• zen_witch
                  Paul, that is lame. I don t laugh at people who think they have a ghost in their house. In fact, you can ask around and I bet 90% of the population will say
                  Message 8 of 8 , Apr 2, 2002
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                    Paul, that is lame. I don't laugh at people who think they have a ghost in their
                    house. In fact, you can ask around and I bet 90% of the population will say
                    they believe in the possibility of ghosts being real. So I guess the only place
                    they would have to fear talking about it and being ridiculed is some job with a
                    boss like you or crap-ton midnight.
                    ~ zw ~

                    -- In debunkingdebunkers@y..., "thevirtualgreek" <yahoo@w...> wrote:
                    > > Sure. I have no problem with that, in context. I know of a large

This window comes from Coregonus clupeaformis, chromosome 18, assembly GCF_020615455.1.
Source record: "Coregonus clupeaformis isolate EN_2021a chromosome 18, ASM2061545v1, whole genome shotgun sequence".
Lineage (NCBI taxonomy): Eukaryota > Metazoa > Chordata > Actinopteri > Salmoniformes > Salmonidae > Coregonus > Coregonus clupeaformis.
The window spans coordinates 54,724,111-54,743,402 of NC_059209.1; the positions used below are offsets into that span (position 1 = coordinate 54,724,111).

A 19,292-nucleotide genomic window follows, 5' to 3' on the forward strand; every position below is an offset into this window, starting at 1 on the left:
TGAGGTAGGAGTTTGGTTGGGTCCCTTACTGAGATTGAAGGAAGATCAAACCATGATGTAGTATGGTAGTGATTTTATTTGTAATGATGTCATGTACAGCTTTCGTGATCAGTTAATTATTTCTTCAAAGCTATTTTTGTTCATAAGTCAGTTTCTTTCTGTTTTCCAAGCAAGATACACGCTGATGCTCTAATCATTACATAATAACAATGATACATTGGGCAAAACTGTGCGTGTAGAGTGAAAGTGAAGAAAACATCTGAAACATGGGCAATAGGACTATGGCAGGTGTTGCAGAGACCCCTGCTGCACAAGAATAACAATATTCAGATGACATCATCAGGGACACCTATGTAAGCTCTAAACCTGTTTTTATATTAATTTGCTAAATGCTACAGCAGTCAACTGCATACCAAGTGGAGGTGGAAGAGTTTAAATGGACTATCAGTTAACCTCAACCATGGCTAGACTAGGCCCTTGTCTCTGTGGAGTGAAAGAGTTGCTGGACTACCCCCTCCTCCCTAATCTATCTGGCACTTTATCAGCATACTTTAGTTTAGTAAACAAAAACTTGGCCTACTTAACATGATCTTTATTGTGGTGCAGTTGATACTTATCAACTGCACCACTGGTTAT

> family, lots of kids, who live in a haunted
                    > > house. They all know it, talk about it, lots of times the more
                    > mischevious of the ghosts does things. It
                    > > depends on your values, belief systems, etc. I don't think there
                    > should be a law that says you can, or cannot,
                    > > say these things to your kids. But if one chooses to do so, that's
                    > up to them.
                    >
                    > If they talk about this seriously, then I pity the poor children. The
                    > only place they'll be able to get a job without being laughed at is
                    > some haunted pub in England. Poof! goes their analytical abilities.
                    >
                    > ~~ Paul